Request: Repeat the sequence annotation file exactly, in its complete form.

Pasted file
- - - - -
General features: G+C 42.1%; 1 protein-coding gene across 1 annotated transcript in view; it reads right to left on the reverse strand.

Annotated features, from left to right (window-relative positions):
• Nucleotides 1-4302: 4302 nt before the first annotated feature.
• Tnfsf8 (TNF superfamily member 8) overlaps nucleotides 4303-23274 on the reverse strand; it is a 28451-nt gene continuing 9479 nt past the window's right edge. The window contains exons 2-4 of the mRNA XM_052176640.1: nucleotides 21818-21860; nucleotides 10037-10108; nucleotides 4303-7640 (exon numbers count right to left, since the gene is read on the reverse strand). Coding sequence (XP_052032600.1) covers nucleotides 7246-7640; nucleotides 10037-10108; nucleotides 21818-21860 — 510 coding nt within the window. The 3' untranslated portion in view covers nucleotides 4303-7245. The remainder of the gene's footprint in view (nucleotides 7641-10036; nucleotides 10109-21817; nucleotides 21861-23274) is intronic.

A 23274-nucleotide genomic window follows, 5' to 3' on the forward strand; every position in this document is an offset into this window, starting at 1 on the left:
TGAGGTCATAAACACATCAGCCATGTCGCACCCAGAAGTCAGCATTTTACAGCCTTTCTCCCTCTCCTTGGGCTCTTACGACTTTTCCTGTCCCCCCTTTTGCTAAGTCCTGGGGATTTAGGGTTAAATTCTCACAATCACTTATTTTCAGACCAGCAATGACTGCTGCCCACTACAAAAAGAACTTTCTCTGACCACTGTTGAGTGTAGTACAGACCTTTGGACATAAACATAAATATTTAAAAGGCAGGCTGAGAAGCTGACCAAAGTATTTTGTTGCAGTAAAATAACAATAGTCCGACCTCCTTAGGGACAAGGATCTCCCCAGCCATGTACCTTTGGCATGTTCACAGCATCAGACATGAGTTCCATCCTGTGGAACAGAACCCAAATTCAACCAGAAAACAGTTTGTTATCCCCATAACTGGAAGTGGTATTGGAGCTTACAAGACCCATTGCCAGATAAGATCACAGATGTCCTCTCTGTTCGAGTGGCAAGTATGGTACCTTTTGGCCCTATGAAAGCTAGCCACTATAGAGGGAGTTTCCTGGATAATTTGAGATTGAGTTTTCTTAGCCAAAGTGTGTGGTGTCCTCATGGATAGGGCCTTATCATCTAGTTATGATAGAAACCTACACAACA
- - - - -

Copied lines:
General features: G+C 42.1%; 1 protein-coding gene across 1 annotated transcript in view; it reads right to left on the reverse strand.

Annotated features, from left to right (window-relative positions):
• Nucleotides 1-4302: 4302 nt before the first annotated feature.
• Tnfsf8 (TNF superfamily member 8) overlaps nucleotides 4303-23274 on the reverse strand; it is a 28451-nt gene continuing 9479 nt past the window's right edge. The window contains exons 2-4 of the mRNA XM_052176640.1: nucleotides 21818-21860; nucleotides 10037-10108; nucleotides 4303-7640 (exon numbers count right to left, since the gene is read on the reverse strand). Coding sequence (XP_052032600.1) covers nucleotides 7246-7640; nucleotides 10037-10108; nucleotides 21818-21860 — 510 coding nt within the window. The 3' untranslated portion in view covers nucleotides 4303-7245. The remainder of the gene's footprint in view (nucleotides 7641-10036; nucleotides 10109-21817; nucleotides 21861-23274) is intronic.

A 23274-nucleotide genomic window follows, 5' to 3' on the forward strand; every position in this document is an offset into this window, starting at 1 on the left:
TGAGGTCATAAACACATCAGCCATGTCGCACCCAGAAGTCAGCATTTTACAGCCTTTCTCCCTCTCCTTGGGCTCTTACGACTTTTCCTGTCCCCCCTTTTGCTAAGTCCTGGGGATTTAGGGTTAAATTCTCACAATCACTTATTTTCAGACCAGCAATGACTGCTGCCCACTACAAAAAGAACTTTCTCTGACCACTGTTGAGTGTAGTACAGACCTTTGGACATAAACATAAATATTTAAAAGGCAGGCTGAGAAGCTGACCAAAGTATTTTGTTGCAGTAAAATAACAATAGTCCGACCTCCTTAGGGACAAGGATCTCCCCAGCCATGTACCTTTGGCATGTTCACAGCATCAGACATGAGTTCCATCCTGTGGAACAGAACCCAAATTCAACCAGAAAACAGTTTGTTATCCCCATAACTGGAAGTGGTATTGGAGCTTACAAGACCCATTGCCAGATAAGATCACAGATGTCCTCTCTGTTCGAGTGGCAAGTATGGTACCTTTTGGCCCTATGAAAGCTAGCCACTATAGAGGGAGTTTCCTGGATAATTTGAGATTGAGTTTTCTTAGCCAAAGTGTGTGGTGTCCTCATGGATAGGGCCTTATCATCTAGTTATGATAGAAACCTACACAACA